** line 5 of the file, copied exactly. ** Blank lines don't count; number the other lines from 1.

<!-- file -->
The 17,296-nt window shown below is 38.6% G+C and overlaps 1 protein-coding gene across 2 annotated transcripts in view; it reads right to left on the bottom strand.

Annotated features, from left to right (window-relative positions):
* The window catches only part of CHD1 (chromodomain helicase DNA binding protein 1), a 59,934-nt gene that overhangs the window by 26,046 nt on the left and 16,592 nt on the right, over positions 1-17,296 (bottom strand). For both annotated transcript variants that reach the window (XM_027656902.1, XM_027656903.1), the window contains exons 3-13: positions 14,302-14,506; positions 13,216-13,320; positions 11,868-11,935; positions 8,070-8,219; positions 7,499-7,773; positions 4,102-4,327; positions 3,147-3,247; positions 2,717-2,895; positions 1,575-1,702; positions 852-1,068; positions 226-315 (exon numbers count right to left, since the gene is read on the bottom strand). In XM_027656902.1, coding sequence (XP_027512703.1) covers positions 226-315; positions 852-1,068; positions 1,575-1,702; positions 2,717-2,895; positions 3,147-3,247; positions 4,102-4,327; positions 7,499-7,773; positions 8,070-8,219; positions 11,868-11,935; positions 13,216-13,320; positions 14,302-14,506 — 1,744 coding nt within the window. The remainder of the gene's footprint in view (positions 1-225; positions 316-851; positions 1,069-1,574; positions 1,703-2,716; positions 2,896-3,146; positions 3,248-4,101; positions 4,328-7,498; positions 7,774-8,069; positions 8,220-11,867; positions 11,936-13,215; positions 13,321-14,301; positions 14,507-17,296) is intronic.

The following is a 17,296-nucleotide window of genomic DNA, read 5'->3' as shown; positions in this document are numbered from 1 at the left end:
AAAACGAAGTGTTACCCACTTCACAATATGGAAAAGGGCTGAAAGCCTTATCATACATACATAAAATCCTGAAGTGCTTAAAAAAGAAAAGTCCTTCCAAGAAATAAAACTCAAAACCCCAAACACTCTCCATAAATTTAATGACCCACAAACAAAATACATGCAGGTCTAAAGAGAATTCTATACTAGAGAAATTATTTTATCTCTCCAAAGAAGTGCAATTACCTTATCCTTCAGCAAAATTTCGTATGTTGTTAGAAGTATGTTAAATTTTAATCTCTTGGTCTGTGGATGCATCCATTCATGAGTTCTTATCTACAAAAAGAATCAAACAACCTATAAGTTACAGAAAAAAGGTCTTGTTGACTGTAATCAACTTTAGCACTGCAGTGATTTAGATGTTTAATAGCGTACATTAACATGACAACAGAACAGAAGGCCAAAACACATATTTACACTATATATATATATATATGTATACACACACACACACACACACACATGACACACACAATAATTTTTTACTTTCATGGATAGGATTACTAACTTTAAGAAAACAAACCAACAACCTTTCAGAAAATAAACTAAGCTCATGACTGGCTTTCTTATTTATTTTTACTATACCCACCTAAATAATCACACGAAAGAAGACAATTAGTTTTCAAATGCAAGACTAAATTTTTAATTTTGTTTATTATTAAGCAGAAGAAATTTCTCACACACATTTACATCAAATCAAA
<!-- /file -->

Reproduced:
AAAACGAAGTGTTACCCACTTCACAATATGGAAAAGGGCTGAAAGCCTTATCATACATACATAAAATCCTGAAGTGCTTAAAAAAGAAAAGTCCTTCCAAGAAATAAAACTCAAAACCCCAAACACTCTCCATAAATTTAATGACCCACAAACAAAATACATGCAGGTCTAAAGAGAATTCTATACTAGAGAAATTATTTTATCTCTCCAAAGAAGTGCAATTACCTTATCCTTCAGCAAAATTTCGTATGTTGTTAGAAGTATGTTAAATTTTAATCTCTTGGTCTGTGGATGCATCCATTCATGAGTTCTTATCTACAAAAAGAATCAAACAACCTATAAGTTACAGAAAAAAGGTCTTGTTGACTGTAATCAACTTTAGCACTGCAGTGATTTAGATGTTTAATAGCGTACATTAACATGACAACAGAACAGAAGGCCAAAACACATATTTACACTATATATATATATATATGTATACACACACACACACACACACACATGACACACACAATAATTTTTTACTTTCATGGATAGGATTACTAACTTTAAGAAAACAAACCAACAACCTTTCAGAAAATAAACTAAGCTCATGACTGGCTTTCTTATTTATTTTTACTATACCCACCTAAATAATCACACGAAAGAAGACAATTAGTTTTCAAATGCAAGACTAAATTTTTAATTTTGTTTATTATTAAGCAGAAGAAATTTCTCACACACATTTACATCAAATCAAA